Wizards 114, Hawks 107
John Wall led the charge for Washington during Sunday’s Game 1 win over Atlanta, busting loose for a playoff career-high 32 points on 12-of-24 shooting (6-of-6 from the stripe) to go with 14 dimes, four boards, two triples, one block and three turnovers in 37 minutes. He was incredibly active on both ends of the floor from start to finish, and he absolutely took over during the third quarter of action, scoring 15 of his 32 points on 6-of-9 shooting. Wall admitted prior to the game that he still holds a bit of a grudge against Dennis Schroder for Schroder telling his teammates to slap at Wall’s badly fractured wrist during their 2015 second-round series, but he got to exact some revenge on Sunday with an incredible chase-down swat on a Schroder layup attempt. All in all, Atlanta really didn’t have any real answers for Wall, so he could be in for a huge first-round series. Optimus Dime engaged.
Markieff Morris also had a fantastic game while making his postseason debut on Sunday, registering 21 points (8-of-19 FGs, 3-of-3 FTs), seven boards, two assists, two 3-pointers, four swats, one steal and two turnovers in 38 minutes. He got into a nice two-man game with Wall, throwing down numerous lobs for some vicious slams, and he also did an excellent job containing Paul Millsap on the other end of the floor. Morris threw some shade at Millsap prior to the game, telling reporters not to refer to him as a stretch-four because he believes that’s a “soft” label, while adding that it would be fine to call Millsap a stretch-four, and the two could be seen jawing at each other a number of times throughout the contest. It looks like this will be a chippy first-round series between Washington and Atlanta.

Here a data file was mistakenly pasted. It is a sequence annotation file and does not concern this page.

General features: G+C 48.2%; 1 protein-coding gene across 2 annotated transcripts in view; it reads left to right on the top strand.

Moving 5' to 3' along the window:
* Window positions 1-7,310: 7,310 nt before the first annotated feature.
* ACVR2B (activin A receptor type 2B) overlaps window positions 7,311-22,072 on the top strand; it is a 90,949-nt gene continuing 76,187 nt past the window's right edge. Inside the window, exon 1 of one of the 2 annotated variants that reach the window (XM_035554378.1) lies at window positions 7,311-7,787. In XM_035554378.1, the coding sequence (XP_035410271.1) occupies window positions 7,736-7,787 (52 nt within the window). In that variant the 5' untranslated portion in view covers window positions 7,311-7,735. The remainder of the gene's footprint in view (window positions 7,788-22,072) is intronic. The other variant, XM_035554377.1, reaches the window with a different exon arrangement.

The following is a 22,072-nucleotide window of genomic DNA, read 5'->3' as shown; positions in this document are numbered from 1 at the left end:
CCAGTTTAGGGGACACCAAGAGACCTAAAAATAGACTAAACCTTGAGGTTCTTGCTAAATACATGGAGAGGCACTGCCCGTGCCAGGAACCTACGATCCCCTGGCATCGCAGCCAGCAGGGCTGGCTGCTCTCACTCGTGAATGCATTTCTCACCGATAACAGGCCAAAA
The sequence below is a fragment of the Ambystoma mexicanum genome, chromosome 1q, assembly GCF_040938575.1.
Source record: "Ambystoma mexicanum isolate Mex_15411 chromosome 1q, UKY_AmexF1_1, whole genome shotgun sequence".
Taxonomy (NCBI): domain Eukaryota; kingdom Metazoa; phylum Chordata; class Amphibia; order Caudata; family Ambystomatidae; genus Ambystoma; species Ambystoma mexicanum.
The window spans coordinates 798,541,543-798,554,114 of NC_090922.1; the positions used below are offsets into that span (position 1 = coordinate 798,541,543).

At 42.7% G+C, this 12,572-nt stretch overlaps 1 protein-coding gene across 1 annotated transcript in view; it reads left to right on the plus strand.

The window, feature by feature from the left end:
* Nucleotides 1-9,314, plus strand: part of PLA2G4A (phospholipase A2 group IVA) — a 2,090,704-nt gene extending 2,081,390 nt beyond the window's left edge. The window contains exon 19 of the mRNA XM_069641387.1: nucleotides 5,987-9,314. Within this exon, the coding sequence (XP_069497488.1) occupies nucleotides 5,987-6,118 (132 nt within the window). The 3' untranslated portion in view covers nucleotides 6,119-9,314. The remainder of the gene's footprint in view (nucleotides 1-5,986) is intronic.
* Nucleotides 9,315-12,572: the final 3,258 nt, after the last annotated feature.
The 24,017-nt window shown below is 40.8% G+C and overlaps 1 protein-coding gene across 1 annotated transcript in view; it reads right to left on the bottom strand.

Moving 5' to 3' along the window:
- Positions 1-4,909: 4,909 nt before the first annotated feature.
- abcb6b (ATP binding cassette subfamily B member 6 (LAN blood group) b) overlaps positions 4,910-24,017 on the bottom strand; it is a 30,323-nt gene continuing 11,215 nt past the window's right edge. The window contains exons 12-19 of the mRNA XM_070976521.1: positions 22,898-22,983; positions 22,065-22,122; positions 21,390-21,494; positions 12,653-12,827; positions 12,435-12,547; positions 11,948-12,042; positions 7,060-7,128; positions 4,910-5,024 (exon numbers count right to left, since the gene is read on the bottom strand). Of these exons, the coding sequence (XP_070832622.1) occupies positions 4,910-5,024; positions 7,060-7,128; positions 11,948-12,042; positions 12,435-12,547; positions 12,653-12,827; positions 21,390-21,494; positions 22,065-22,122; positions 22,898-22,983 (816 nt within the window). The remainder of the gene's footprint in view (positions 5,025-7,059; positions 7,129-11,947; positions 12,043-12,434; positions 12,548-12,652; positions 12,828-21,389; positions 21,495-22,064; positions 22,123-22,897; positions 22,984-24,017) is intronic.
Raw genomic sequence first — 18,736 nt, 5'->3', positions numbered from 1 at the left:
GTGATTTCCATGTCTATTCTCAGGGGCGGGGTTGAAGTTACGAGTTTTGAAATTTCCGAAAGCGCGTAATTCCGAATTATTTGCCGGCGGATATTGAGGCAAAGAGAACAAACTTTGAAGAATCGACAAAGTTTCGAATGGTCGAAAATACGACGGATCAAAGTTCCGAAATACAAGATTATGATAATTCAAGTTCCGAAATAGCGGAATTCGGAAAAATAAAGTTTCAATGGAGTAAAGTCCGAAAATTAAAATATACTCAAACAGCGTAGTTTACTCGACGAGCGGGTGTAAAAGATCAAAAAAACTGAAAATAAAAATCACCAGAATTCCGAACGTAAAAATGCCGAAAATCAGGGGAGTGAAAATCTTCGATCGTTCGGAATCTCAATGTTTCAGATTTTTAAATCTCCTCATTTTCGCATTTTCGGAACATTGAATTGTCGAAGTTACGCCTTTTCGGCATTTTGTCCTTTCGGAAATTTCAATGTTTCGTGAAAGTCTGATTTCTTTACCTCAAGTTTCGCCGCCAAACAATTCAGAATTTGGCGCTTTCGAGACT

Dennis Schroder was the only Atlanta player to really turn in a full stat line during the Game 1 loss, scoring 25 points on 8-of-16 shooting to go with three boards, nine assists, three 3-pointers, one steal and two turnovers in 36 minutes. He was also a perfect 6-of-6 from the line to give him a sterling true shooting percentage of 67.1, but I’m not expecting that efficient trend to continue considering he shot just 38.2 percent against Washington during the regular season. Paul Millsap was the Hawks’ second-leading scorer with 19 points on 5-of-8 shooting (9-of-11 from the stripe), but he didn’t do much else, ending his evening with just two rebounds, one assist and four turnovers to his credit. Millsap will need to be much better for the Hawks to have a chance during Wednesday’s Game 2.
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Warriors 121, Trail Blazers 109
Draymond Green was nothing short of amazing during the Warriors’ Game 1 win over the Trail Blazers, racking up 19 points, 12 rebounds, nine assists, three triples, three steals, five blocks and just one turnover through 37 minutes of floor time. He absolutely dominated the game with his defense, producing highlight-reel block, after highlight-reel block, and with his ridiculous 19-12-9-3-3-5 stat line, he became the first player to ever record such a ridiculous stat line during the postseason since defensive statistics became a thing during the 1973-74 season.
Kevin Durant went 12-of-20 from the field and 6-of-7 from the charity stripe for an elite true shooting percentage of 69.3 during Sunday’s win, on his way to 32 points, 10 rebounds, two 3-pointers, two assists, one block and three turnovers in 36 minutes. Portland tried throwing Evan Turner, Moe Harkless and Al-Farouq Aminu at him to no avail, and it’s pretty obvious that (like most teams) the Trail Blazers simply do not have the type of defensive player at their disposal that will present a real threat to Durant. In other words, the Durantula should be scoring with relative ease through Golden State’s first-round series. Oh yeah, his knee is also just fine.